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Thursday, September 19, 2013

Separation--Can we be prepared? September 19, 2013

All through the lives of children, parents try to prepare themselves and their offspring for separations. Some families send their children to grandparents in other states during school holidays, some children attend sleep away camps while others settle for sleep-overs at friends' homes. 

These days with so many children living in divorced families, the children spend time with one parent or the other, permitting the parents to feel and adjust to the separation from the children.

Once we have accomplished the goal of rearing our children and they go off to college or to the armed services, we concentrate more on establishing peer friendships as well as strengthening our bonds with our spouses and we must readapt ourselves when we or our friends move to retirement homes, become ill or pass away. I also hear about spouses who divorce after 44 years of marriage; the empty nest adjustment is quite difficult for some couples.

Our now adult children have to deal with the separation from family members as they pursue their livelihoods and raise their own families. With the proliferation of social media, the young of today are able more than ever to keep in touch with friends from earlier phases of their lives, reducing their feelings of isolation which plague some older adults who move and need to make new friends wherever they go.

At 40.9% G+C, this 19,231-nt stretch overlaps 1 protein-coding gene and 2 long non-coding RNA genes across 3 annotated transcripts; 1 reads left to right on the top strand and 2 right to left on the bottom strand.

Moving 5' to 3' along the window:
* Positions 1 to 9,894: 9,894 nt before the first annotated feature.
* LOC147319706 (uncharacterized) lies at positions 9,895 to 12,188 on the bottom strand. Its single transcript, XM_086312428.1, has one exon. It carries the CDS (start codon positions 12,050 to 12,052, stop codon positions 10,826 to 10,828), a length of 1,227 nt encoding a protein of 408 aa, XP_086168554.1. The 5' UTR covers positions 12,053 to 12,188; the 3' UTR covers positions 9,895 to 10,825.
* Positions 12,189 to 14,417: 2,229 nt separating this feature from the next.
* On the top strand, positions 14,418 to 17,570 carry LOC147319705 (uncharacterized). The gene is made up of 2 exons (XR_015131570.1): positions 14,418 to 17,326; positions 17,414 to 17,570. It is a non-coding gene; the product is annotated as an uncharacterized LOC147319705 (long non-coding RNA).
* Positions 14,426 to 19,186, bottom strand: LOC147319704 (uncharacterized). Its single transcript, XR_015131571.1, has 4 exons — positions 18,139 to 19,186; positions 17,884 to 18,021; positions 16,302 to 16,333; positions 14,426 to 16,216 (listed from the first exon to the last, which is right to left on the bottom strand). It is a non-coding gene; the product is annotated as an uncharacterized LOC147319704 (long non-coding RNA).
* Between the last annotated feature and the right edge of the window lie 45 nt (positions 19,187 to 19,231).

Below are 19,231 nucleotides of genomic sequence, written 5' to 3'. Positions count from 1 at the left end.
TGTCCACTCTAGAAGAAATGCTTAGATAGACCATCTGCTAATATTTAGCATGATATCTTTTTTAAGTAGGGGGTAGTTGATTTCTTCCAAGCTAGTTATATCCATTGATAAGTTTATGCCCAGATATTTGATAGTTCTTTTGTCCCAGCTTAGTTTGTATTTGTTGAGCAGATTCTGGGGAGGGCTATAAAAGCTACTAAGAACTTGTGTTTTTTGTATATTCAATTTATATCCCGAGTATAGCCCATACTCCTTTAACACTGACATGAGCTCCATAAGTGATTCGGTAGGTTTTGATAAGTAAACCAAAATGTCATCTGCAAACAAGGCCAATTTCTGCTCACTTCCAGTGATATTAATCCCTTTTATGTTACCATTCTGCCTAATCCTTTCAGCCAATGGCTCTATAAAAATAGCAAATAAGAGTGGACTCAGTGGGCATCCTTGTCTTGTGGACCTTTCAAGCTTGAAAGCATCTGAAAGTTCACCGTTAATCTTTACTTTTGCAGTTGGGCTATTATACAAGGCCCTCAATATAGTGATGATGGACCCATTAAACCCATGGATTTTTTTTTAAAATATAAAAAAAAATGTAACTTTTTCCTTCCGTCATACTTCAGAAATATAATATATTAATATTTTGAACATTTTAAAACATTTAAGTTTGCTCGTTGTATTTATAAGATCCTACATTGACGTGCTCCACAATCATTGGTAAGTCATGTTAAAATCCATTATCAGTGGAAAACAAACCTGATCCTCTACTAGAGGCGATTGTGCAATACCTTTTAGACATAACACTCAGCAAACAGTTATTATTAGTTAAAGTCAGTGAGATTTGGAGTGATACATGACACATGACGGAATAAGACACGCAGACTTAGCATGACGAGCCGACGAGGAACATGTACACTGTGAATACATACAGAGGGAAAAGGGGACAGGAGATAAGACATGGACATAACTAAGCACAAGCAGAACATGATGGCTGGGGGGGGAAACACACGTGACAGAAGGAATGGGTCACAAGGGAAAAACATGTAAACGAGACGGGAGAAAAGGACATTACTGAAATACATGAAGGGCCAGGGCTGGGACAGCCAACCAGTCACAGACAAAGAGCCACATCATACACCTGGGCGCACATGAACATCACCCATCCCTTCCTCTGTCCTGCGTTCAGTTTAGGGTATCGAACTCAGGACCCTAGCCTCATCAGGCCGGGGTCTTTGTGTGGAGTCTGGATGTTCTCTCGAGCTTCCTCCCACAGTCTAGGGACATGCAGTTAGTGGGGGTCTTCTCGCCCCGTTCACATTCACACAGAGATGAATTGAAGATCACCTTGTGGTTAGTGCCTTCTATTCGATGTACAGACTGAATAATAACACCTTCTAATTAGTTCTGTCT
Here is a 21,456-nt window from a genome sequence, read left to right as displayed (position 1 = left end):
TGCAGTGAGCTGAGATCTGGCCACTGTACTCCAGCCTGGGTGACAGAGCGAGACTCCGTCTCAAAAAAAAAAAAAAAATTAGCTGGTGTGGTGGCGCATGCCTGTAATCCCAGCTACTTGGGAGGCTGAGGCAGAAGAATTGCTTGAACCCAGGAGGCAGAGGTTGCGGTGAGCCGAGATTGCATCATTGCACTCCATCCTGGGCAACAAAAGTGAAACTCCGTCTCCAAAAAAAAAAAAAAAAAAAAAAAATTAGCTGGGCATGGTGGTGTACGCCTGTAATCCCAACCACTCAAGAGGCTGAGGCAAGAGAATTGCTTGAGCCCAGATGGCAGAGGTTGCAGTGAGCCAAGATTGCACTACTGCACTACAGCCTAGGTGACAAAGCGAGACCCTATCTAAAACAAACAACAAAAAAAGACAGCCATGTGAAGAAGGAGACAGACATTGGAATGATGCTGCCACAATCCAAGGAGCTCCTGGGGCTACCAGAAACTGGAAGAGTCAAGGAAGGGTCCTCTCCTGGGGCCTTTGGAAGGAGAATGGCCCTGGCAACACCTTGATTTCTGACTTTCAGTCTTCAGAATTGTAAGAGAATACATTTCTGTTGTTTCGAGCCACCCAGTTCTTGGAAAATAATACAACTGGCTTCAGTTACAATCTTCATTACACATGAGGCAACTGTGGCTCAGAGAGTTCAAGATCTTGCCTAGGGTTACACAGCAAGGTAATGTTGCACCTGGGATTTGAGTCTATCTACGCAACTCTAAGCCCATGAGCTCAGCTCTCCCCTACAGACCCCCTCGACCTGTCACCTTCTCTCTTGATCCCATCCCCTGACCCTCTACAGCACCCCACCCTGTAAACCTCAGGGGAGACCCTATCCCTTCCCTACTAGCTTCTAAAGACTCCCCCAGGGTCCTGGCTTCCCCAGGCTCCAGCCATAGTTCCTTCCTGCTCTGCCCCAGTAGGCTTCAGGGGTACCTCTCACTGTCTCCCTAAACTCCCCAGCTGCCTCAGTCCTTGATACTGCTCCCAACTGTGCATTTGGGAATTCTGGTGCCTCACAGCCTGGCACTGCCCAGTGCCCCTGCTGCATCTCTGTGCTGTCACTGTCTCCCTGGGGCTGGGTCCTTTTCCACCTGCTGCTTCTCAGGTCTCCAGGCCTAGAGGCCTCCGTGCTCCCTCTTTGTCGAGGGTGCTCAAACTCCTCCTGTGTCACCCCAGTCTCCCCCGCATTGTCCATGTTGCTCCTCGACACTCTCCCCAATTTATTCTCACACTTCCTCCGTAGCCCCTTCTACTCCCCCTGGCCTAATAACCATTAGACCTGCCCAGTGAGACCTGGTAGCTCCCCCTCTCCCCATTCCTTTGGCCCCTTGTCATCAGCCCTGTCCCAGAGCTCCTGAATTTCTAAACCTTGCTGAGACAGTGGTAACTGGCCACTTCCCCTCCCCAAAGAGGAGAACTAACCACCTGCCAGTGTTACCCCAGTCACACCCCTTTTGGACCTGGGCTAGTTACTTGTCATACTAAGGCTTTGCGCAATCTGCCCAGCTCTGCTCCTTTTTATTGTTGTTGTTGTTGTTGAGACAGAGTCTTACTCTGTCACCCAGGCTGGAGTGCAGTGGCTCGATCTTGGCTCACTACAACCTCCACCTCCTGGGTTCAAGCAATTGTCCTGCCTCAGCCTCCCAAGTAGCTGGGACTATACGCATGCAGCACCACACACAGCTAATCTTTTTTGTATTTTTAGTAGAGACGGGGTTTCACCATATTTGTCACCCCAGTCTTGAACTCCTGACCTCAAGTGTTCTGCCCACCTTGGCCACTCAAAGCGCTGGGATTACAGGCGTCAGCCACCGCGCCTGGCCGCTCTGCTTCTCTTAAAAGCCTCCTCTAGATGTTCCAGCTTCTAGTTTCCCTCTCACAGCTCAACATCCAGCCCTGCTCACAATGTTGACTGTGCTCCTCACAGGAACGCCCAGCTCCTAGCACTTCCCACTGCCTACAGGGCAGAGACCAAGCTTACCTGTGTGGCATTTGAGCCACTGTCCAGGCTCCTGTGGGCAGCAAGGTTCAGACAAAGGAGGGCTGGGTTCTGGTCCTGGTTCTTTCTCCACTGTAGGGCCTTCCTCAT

Those of us who are caregivers for an invalid or dementia afflicted spouse or parent also separate very slowly from our loved ones. We trace the steps in reverse with our loved one becoming more and more dependent upon us as they age and become less able to perform "the tasks of daily living" for themselves. The process starts so slowly sometimes that we don't realize for quite a while that our partner or parent is not there for us--the relationship has become one-sided. Once that realization hits and we begin to be concerned that we will not be able to care for our loved one at home, we need to reassess the separation process once again. Slowly we need to prepare ourselves and our loved one by having volunteers come to the house to provide respite care for us, by asking friends and family to take turns caring for the person or by hiring someone to do so, so both parties can begin to adjust to the separation that will occur.

We are often not sensitive to the difficulty of this process; we have forgotten the pain of separation on the children's first day of school. The familiarity, the intimacy of caring for a loved one is ingrained in the caregiver and in the recipient; it is the only part of the relationship that survives, even when it is difficult. It is part of the reason deciding to place a loved one in a facility is so hard to do and takes so much time and considered thought. 

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